‘Tis the season of dividend guides.
Mike from The Dividend Guy Blog recently launched an e-book on dividend growth investing. The Dividend Guy Blog is actually one of the original personal blogs in the dividend niche, and was purchased by Mike in 2010, who also runs other blogs, including the Financial Blogger.
What makes this book interesting is that it comes in two formats: a U.S. version and a Canadian version.
Any product in a competitive market place needs a unique selling proposition; something that makes it different. Now that’s from a marketing standpoint, but from a consumer standpoint, we all want a product that meets our specific needs as closely as possible.
Mike’s Unique Proposition
The reason I find Mike’s two-book split interesting is that it’s a great unique selling proposition, and therefore great for customers.
Most dividend books I’m familiar with, are written by Americans with Americans in mind as the target (largest) audience. Most of a book like that is applicable to anyone in any country, but some of the details will be different.
By splitting his book into two versions, one for Americans and one for Canadians (and Mike is in Canada), he can provide more direct information. So in the Canadian version, you’ll get Canadian stock examples, and discussions of the RRSP and TFSA rather than 401(k)’s and IRA’s.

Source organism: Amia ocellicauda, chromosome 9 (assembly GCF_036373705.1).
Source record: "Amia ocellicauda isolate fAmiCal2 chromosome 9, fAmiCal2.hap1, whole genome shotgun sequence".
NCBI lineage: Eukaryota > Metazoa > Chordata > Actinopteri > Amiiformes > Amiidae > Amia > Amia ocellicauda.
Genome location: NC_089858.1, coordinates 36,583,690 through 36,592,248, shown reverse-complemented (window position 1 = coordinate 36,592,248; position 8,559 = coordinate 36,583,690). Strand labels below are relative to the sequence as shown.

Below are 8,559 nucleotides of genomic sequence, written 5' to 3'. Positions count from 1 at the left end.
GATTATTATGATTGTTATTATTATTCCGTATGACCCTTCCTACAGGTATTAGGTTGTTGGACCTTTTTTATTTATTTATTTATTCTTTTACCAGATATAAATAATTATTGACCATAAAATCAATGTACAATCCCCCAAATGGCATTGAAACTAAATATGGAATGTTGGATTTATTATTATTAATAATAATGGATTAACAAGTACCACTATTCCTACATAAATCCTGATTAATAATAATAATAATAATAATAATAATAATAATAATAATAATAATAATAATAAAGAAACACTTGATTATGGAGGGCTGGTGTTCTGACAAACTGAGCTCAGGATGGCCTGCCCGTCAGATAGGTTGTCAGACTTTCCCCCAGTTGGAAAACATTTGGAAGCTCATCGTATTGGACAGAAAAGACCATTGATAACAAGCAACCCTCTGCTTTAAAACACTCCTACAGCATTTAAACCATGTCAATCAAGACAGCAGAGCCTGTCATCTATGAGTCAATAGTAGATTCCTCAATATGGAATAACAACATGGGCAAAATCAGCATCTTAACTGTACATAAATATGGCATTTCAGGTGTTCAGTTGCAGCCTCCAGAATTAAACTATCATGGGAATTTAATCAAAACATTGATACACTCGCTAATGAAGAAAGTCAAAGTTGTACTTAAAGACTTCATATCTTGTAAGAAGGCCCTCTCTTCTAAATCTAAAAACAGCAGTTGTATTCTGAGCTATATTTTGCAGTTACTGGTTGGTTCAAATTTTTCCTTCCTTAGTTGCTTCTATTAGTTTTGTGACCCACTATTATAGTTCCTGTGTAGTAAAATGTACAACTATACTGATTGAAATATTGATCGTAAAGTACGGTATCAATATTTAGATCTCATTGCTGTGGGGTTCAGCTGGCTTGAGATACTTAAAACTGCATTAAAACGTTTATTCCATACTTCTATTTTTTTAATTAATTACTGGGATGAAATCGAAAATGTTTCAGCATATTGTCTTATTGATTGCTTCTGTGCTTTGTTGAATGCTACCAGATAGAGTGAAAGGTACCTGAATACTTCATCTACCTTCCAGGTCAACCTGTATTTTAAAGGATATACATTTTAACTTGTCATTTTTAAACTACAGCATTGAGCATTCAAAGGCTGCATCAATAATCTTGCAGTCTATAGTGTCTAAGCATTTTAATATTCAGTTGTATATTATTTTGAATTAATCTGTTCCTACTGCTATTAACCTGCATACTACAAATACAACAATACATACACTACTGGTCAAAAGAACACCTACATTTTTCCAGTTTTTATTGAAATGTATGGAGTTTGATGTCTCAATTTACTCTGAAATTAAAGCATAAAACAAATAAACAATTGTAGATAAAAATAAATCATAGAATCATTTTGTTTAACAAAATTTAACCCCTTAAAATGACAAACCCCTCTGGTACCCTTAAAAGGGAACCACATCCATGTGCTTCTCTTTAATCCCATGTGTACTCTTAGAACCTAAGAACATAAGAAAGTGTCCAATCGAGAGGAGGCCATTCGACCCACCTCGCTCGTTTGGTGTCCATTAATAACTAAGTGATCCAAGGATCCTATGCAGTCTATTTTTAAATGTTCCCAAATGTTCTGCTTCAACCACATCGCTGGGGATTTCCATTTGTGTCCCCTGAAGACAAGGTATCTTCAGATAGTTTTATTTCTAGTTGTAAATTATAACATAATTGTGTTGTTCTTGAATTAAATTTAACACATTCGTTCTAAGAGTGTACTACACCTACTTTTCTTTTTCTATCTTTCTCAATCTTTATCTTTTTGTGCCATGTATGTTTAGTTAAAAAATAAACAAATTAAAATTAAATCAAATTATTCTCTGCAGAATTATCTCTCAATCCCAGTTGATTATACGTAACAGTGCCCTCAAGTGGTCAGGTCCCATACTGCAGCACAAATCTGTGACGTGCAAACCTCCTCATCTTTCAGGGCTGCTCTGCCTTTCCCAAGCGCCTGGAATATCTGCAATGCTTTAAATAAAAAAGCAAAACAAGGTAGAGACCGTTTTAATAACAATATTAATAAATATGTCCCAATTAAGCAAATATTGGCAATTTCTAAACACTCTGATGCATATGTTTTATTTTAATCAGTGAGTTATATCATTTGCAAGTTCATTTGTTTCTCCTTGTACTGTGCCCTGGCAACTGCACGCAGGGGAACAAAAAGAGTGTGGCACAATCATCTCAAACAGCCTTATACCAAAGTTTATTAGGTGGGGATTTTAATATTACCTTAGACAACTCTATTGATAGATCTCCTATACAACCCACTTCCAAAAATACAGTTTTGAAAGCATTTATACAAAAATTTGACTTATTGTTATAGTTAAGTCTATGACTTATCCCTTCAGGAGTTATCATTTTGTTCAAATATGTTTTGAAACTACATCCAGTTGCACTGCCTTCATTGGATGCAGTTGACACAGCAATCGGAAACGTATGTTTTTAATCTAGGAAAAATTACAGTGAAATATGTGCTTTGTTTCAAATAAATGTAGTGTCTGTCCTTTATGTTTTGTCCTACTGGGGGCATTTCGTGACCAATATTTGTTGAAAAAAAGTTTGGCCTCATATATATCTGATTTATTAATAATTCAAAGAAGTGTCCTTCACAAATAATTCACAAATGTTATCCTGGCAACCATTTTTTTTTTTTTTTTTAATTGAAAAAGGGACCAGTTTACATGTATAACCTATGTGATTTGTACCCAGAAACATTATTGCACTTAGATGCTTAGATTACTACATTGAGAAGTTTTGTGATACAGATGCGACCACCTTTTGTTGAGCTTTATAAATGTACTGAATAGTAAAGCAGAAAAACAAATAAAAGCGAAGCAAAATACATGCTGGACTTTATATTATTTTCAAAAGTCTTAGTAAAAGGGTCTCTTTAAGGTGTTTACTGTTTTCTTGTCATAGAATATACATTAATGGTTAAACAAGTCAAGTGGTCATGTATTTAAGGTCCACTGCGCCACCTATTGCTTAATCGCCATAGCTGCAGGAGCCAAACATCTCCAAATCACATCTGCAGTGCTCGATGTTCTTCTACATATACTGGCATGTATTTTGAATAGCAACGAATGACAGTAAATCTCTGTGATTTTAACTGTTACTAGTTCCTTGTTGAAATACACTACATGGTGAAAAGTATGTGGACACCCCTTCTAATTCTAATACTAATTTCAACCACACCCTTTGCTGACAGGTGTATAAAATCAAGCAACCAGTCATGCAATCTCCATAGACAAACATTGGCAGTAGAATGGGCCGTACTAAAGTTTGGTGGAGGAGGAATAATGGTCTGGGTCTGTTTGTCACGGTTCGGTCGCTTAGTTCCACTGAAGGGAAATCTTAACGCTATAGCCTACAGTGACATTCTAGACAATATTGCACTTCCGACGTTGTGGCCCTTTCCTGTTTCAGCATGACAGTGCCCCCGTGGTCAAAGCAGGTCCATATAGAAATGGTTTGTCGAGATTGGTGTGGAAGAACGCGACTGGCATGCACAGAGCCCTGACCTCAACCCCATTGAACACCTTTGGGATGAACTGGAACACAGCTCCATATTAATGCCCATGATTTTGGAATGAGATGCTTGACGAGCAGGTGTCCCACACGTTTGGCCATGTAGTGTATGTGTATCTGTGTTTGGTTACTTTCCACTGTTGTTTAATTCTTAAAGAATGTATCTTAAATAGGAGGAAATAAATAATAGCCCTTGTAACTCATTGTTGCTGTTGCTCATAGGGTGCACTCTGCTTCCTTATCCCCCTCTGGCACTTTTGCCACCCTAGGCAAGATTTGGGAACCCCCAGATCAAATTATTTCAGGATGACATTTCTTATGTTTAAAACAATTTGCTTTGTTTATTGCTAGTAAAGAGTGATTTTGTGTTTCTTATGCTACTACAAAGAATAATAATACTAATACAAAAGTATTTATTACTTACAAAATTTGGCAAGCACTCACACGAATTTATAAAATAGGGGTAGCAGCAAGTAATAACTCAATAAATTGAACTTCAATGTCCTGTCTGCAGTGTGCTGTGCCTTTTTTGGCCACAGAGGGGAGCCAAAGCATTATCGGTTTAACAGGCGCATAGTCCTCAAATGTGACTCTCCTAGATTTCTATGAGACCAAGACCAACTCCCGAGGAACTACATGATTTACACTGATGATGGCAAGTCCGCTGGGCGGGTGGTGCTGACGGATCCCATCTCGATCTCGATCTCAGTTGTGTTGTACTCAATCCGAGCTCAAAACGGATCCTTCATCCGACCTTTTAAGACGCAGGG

Plus, because it’s a self-published electronic book, it can be more timely. There are screenshots of the stock screener he uses, screenshots of Google Finance, and so forth.
Investing and financial books in general are often not thought of as the most engaging and fun reads. But Mike keeps it concise in the 130-140 page range, and you’ll see terms like “The Dividend Growth Investor Jedi Code” and “FFO and AFFO: Less Funny But More Useful than LMFAO”, to inject some humor and casualness into a rather quantitative topic.
The information is useful, there’s a good segment on REITs, there’s very actionable content, and there’s a special version for Canadians. Another thing I like is his recommendation for 20-25 holdings, which is right about where my recommended sweet spot is as well. Some dividend investors hold or recommend more than that, which is fine, but I personally agree with Mike’s argument for this number of positions.
U.S. Version Amazon Referral:
Dividend Growth: Freedom Through Passive Income
Canadian Version Amazon Referral:
Dividend Growth: Freedom Through Passive Income Canadian Edition